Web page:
Maybe it’s the remnants of the tryptophan talking, but I am handing out nothing but “A” grades tonight… except for the Knicks. I’m feeling generous.
Kevin Durant, Oklahoma City Thunder. How about this line for KD: 32 points on 66.7 percent shooting, 10 rebounds, 12 assists, 4 steals, 4 blocks. He did pretty much everything at the Chesapeake Energy Arena except change kegs out behind the beer concession… and he may have done that too. I could gush about him here for another 3,000 words, but you know how special he is — and he was on tonight.
Stephen Curry, Golden State Warriors. Curry was in vintage form as the best shooter in the game: 36 points on 24 shots, 5-of-8 from three, plus he had 12 of those points in the fourth quarter including two free throws with 8.3 seconds left to give the Warriors a 115-113 win over the Kings. He was doing more than just scoring as he chipped in 10 assists, too. It was a gutty performance.
Ryan Anderson, New Orleans Pelicans. No Anthony Davis, no problem. Anderson is going to get a lot more time on the court with Davis down and he looked good filling in Sunday — 31 points on 21 shots, and hitting 7-of-11 from three. He had 14 points in the third as the Pelicans took the lead in the game.
The New York Knicks. Ugh. At home against a team without their best player most of the night and… ugh. The issue just isn’t how much Tyson Chandler means to this team, it’s also that management built a team where Tyson Chandler means that much.
Andre Drummond, Detroit Pistons. Another guy with a monster 31 points but also 19 rebounds and six assists to lead the Pistons to a win over the Sixers. Philly didn’t defend him well and every one of his makes came right at the rim. One on a devastating alley-oop. Good to see him have a breakout game.
In the weeks since Kevin Durant announced he was signing with the Golden State Warriors, we have yet to hear Russell Westbrook speak on his former teammate’s decision. This week, ESPN.com’s Royce Young indicated in a podcast interview that Durant was telling Westbrook and others in the days leading up to his decision that he was coming back to Oklahoma City. He later walked back his report, saying he misspoke. On Thursday, Durant himself told The Vertical‘s Shams Charania that he never said any such thing, or misled Westbrook or anyone else about his intentions.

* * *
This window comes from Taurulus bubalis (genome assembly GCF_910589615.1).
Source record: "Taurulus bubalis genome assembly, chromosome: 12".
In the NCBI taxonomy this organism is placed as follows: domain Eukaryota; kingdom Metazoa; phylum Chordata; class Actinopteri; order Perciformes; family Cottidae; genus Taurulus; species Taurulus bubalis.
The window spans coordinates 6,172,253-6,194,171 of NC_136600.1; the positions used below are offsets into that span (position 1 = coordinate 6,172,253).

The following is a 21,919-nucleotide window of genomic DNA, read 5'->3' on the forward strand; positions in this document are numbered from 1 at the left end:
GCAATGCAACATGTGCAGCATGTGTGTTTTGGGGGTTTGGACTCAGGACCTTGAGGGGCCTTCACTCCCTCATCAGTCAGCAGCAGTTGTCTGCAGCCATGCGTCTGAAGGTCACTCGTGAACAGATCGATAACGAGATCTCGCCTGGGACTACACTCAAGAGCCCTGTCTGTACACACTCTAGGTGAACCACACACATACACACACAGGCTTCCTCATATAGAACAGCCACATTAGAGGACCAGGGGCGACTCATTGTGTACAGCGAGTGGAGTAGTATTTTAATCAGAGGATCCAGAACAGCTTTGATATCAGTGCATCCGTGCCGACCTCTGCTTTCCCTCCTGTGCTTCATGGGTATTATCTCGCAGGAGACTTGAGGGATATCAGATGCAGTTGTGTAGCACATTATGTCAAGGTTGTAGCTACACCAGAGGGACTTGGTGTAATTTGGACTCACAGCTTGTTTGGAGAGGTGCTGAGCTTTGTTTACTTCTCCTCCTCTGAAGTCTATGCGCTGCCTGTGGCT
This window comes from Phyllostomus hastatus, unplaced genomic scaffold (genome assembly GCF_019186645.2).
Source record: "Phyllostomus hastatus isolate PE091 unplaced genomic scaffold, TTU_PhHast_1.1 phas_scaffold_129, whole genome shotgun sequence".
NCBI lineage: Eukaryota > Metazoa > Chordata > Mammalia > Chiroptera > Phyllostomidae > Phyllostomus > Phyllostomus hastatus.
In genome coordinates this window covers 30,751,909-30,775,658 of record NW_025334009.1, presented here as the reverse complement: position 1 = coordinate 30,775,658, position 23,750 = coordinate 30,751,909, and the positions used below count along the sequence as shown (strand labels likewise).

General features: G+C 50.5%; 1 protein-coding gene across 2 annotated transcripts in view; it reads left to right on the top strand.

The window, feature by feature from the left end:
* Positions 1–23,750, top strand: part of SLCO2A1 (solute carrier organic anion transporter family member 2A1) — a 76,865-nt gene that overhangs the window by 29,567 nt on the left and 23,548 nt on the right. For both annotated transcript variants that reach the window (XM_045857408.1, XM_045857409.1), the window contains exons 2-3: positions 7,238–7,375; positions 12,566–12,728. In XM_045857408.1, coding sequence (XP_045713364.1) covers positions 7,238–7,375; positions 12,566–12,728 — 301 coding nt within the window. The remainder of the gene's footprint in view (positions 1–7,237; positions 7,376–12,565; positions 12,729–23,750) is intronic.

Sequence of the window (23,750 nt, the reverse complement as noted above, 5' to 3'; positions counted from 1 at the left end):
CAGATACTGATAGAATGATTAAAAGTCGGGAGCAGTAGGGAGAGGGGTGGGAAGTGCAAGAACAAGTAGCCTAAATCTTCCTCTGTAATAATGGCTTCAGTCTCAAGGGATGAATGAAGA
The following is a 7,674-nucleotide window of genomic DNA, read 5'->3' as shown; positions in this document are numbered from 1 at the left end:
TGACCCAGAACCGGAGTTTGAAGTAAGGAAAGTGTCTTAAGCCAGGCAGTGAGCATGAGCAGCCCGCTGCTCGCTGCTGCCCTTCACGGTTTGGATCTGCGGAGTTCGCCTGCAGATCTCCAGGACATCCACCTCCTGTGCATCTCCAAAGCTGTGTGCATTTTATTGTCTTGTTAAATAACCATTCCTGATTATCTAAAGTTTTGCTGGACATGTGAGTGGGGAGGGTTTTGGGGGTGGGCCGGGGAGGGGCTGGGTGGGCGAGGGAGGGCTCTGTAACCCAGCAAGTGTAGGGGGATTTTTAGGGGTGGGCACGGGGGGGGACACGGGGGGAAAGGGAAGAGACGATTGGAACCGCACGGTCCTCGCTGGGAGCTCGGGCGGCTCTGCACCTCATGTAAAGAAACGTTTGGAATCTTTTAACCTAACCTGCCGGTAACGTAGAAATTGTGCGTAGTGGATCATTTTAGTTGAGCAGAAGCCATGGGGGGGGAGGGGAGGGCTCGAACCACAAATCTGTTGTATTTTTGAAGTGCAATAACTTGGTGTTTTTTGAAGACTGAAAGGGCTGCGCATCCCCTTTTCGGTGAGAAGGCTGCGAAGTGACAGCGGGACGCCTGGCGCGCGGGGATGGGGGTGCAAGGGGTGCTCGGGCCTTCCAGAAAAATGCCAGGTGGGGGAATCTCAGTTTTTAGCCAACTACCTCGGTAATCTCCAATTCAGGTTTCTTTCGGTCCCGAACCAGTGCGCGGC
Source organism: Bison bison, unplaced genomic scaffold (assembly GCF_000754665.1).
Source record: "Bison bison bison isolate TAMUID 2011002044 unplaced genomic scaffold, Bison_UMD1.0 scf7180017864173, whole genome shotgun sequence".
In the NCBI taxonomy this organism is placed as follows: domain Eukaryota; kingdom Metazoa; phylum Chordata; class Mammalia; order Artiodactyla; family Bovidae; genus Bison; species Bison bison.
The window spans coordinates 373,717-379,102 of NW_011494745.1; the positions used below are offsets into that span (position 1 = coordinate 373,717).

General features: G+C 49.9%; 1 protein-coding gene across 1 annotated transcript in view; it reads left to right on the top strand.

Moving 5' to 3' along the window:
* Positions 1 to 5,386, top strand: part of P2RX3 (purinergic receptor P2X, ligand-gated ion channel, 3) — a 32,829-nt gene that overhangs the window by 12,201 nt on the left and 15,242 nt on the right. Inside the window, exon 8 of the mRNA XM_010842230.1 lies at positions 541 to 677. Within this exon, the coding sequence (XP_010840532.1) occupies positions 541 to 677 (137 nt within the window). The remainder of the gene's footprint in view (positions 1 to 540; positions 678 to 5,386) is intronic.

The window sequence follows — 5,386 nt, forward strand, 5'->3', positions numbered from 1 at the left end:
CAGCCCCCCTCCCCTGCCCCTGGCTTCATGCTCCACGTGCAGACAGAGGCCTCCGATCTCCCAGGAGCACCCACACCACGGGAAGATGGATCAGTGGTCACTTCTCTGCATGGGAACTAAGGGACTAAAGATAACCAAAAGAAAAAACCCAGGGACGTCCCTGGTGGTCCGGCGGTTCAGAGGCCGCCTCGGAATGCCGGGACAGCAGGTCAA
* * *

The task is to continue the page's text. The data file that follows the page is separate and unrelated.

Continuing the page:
“It’s false,” Durant told The Vertical on Thursday. “I didn’t say that – words about me telling Russell or Nick that I would stay or leave never came out of my mouth. We met as teammates, but no promises came out of it. In this day and age, I can’t control anything people claim out there. Someone can go out and say something random right now, and people will believe it.
“I never told Russell or Nick [Collison], ‘All right, guys, I’m coming back to the Thunder’ – and then a week later, I decide not to. Never happened. I don’t operate like that. I heard people say that story, but it’s not the truth.”
So that settles that.
CHICAGO (AP) The Chicago Bulls have signed guard Spencer Dinwiddie.
The Bulls acquired Dinwiddie in a trade with Detroit last month and waived him three weeks ago. He spent two years with the Pistons and appeared in 12 games last season, averaging 4.8 points and 13.3 minutes.
The Bulls announced the move Thursday.
The Wizards are getting a new practice facility.
For some reason, the Wizards have to pay just $4.46 million for it. Washington D.C. will cover the rest.
How much is the rest?
Jonathan O’Connell of The Washington Post:
The District”s sports and convention arm, Events DC, is proposing a series of upgrades to a planned Washington Wizards practice facility and entertainment center in Southeast that would likely reduce the total number of seats but add $10 million to the original $55 million price tag.
The new spending would be paid for by Events DC, which is funded by a percentage of hotel occupancy taxes. It does not require approval by the D.C. Council but will have to be voted on by the Events DC board Aug. 11.
Wizards owner Ted Leonsis pledged to move the team’s practices there as well as home games for the Washington Mystics and a future Wizards’ NBA D-League affiliate team. His company, Monumental Sports & Entertainment, agreed to pay $4.46 million — or 8 percent of the original $55 million cost.
But in a July 26 letter to D.C. Council Chairman Phil Mendelson, Gregory A. O’Dell, president and chief executive of Events DC, wrote that the original $55 million budget was “based on a preliminary estimate, as development and analysis of the program and concept design had not yet been performed.”
So, the District agreed to pay for a project without knowing how much it would cost and got the primary beneficiary — Leonsis — to kick in a share based on a low early estimate? It’s almost as if politicians are inept or have ulterior motives.
At least Wizards practices and WNBA games will bring plenty of new money into the community.
As Leonsis said, “There’s never been a better time to be an owner of an NBA franchise.”